@FighterJet That depends on the event type. For events that bubble, top-level delegation is used. For events that don't bubble, React necessarily listens on various DOM nodes. A more thorough description is included in ReactBrowserEventEmitter.js: github.com/facebook/react/blob/…
    – Ross Allen
    Jan 14, 2016 at 19:20
  • My apologies for the temporary downvote. I needed it for a bug report and I've replaced it with an upvote :)
    – Glorfindel
    Nov 19, 2019 at 8:16
  • Also check out Jim's answer, which suggests adding the global click listener to window instead of document: stackoverflow.com/a/52879137/438273
    – jsejcksn
    Jan 1, 2020 at 5:07
21

It is still one intersting moment:

ev.preventDefault()
ev.stopPropagation();
ev.nativeEvent.stopImmediatePropagation();

Use this construction, if your function is wrapped by tag

3
  • 2
    event.nativeEvent is the correct answer; I was able to use composedPath() by way of it: event.nativeEvent.composedPath()
    – jimmont
    Dec 10, 2018 at 22:00
  • What do you mean wrapped by tag? could you pls provide an example?
    – JimmyLv
    Nov 20, 2019 at 10:35
  • @JimmyLv I mean <div onClick=(firstHandler)> <div onClick=(secHandler)>active text</div> </div>
    – Roman
    Nov 21, 2019 at 12:42
20

Worth noting (from this issue) that if you're attaching events to document, e.stopPropagation() isn't going to help. As a workaround, you can use window.addEventListener() instead of document.addEventListener, then event.stopPropagation() will stop event from propagating to the window.

1
  • Thank you very much! This is exactly what I have and this solution works.
    – Anh Tran
    Apr 22, 2020 at 7:21
11

From the React documentation: The event handlers below are triggered by an event in the bubbling phase. To register an event handler for the capture phase, append Capture. (emphasis added)

If you have a click event listener in your React code and you don't want it to bubble up, I think what you want to do is use onClickCapture instead of onClick. Then you would pass the event to the handler and do event.nativeEvent.stopPropagation() to keep the native event from bubbling up to a vanilla JS event listener (or anything that's not react).

1
  • 3
    Thank you, that's what worked for me as of 2021 and React 17. onClickCapture={e => e.stopPropagation()} was enough though, didn't have to use event.nativeEvent to stop propagation to the root.
    – Hans
    May 9, 2021 at 6:25
7

I was able to resolve this by adding the following to my component:

componentDidMount() {
  ReactDOM.findDOMNode(this).addEventListener('click', (event) => {
    event.stopPropagation();
  }, false);
}
1
  • 2
    This will stop SynteticEvents altogether, because React uses event delegation with a single event listener on document for events that bubble.
    – Vakhtang
    Aug 24, 2017 at 20:10
6

React 17 delegates events to root instead of document, which might solve the problem. More details here. You can also refer to my blog.

1
  • 1
    Some months ago I had a listener on document that would still receive a mousedown event even after event.stopPropagation() was called (and I relied on this behavior), but noticed that it stopped getting called after I updated a lot of libraries. I suspected the cause was the update of ReactJS, and your answer now confirms/explains it.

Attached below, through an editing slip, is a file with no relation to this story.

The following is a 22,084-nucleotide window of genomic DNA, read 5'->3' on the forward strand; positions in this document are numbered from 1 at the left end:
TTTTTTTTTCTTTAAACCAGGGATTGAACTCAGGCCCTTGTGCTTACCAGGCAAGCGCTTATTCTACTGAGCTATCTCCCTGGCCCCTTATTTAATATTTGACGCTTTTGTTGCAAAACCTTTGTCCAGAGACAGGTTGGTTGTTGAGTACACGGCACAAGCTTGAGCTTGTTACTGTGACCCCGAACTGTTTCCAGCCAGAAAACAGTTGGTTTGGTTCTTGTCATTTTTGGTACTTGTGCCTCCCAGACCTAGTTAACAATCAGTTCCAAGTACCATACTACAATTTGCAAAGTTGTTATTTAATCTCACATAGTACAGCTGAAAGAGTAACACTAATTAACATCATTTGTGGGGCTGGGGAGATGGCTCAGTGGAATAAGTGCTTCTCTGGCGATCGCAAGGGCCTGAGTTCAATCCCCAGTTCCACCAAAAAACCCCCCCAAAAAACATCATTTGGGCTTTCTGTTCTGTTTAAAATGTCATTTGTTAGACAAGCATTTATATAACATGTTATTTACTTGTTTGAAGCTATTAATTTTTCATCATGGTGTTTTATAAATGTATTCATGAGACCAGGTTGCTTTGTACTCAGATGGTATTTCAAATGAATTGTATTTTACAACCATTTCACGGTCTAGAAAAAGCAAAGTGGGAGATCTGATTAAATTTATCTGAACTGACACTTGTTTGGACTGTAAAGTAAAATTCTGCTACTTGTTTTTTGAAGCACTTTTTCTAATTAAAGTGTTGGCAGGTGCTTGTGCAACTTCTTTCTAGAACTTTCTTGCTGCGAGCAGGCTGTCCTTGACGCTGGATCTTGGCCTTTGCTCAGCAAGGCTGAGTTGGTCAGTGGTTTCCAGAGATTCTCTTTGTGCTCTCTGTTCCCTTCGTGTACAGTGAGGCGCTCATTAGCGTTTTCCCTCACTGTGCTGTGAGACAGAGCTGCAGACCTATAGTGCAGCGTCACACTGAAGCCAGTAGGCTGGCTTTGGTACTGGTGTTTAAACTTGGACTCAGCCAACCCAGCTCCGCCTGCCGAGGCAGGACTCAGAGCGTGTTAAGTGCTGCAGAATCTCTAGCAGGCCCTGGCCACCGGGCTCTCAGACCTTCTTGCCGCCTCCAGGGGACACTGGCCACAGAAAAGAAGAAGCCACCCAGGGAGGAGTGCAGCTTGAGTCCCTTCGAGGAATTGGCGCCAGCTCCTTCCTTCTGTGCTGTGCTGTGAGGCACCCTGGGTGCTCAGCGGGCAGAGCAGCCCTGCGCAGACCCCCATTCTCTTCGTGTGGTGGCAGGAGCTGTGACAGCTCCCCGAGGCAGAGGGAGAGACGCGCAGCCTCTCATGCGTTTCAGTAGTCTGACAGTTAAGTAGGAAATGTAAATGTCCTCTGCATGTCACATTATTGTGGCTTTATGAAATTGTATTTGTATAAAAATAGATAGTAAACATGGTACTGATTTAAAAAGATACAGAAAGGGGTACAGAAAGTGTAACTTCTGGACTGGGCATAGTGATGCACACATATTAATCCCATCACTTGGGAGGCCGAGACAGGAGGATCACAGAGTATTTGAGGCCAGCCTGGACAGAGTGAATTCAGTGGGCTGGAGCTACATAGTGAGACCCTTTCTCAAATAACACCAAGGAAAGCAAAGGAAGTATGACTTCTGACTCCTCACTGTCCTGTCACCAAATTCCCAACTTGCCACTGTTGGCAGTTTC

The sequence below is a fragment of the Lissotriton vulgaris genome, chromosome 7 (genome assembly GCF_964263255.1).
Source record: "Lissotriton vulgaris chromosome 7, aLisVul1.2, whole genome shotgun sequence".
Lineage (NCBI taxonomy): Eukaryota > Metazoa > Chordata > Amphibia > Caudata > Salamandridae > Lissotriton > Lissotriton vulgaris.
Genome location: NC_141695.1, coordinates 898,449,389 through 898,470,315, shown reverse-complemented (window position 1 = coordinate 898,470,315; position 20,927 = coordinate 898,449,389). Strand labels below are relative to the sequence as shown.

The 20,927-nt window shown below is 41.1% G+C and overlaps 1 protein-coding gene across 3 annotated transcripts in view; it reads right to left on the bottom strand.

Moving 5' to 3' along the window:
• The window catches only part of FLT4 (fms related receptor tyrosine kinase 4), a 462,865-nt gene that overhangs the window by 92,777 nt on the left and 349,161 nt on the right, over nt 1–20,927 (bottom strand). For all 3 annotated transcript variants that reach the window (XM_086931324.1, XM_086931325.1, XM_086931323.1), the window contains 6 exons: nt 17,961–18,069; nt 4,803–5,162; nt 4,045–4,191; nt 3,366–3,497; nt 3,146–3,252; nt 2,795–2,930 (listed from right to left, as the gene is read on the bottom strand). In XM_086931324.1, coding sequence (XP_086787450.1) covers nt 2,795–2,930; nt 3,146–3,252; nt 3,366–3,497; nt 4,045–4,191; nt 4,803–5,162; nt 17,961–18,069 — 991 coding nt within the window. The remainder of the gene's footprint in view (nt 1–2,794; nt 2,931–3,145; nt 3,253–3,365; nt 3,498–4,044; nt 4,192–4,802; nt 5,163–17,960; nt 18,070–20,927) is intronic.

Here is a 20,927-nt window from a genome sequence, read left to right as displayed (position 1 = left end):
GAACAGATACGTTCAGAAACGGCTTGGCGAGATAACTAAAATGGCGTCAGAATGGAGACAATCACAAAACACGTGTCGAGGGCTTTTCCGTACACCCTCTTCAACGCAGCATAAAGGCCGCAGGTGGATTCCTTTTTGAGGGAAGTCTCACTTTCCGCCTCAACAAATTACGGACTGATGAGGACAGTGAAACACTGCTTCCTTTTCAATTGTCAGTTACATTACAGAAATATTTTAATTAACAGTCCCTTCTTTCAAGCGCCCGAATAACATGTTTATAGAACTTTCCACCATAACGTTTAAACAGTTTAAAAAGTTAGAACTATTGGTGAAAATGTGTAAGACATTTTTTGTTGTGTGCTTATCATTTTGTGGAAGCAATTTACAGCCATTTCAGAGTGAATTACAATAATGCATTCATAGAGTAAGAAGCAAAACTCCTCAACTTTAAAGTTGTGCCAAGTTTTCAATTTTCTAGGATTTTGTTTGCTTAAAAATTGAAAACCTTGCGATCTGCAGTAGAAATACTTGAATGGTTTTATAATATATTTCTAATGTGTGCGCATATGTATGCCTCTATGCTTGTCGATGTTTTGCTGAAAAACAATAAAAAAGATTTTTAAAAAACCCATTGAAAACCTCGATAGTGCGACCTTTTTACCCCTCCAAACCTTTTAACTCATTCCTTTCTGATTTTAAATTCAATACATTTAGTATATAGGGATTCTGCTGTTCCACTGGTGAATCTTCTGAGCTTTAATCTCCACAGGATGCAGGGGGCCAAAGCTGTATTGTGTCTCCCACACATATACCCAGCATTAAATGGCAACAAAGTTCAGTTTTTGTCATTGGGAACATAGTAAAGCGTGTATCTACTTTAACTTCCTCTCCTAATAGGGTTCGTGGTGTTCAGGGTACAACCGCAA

– Venryx
    Aug 2, 2021 at 11:26
4

I ran into this problem yesterday, so I created a React-friendly solution.

Check out react-native-listener. It's working very well so far. Feedback appreciated.

2
4

A quick workaround is using window.addEventListener instead of document.addEventListener.

2

Update: You can now <Elem onClick={ proxy => proxy.stopPropagation() } />

5
  • 1
    See @RossAllen's answer. This will not prevent propagation to an ancestor's native DOM listeners (which jQuery uses).
    – Ben Mosher
    Nov 15, 2017 at 21:56
  • Well this is the right way if you're using a react component. Highjacking the event isn't a good idea. Nov 16, 2017 at 23:27
  • If something else is failing, it's because you're doing something else wrong Nov 16, 2017 at 23:27
  • 1
    I agree that that is the correct way if all your listeners are attached via React, but that is not the question here.
    – Ben Mosher
    Nov 17, 2017 at 12:27
  • That's just me... I will always encourage correct use of the correct way instead of leading somebody astray with a work around that may cause them grief in the future because they have a 'solution' to a problem. Nov 17, 2017 at 20:39
1

The way i've solved this is by adding an if statement at the callback that check the event.target and if its diferent to the element i expect, then return from the function

// Callback from my own app
function exitResultsScreen(event){
        // Check element by ID
        if (event.target.className !== sass.div__search_screen){return} 
        
       // Executed only when the right elements calls
        setShowResults(false)
}

0
0

In my case e.stopPropagation() didn't work because child had onChange event, parent onClick. Got insight from another StackOverflow answer

The change and click events are different events.

Meagning: e.stopPropagation() calling inside onChange won't prevent firing onClick.

Solution to have both onChange or onClick.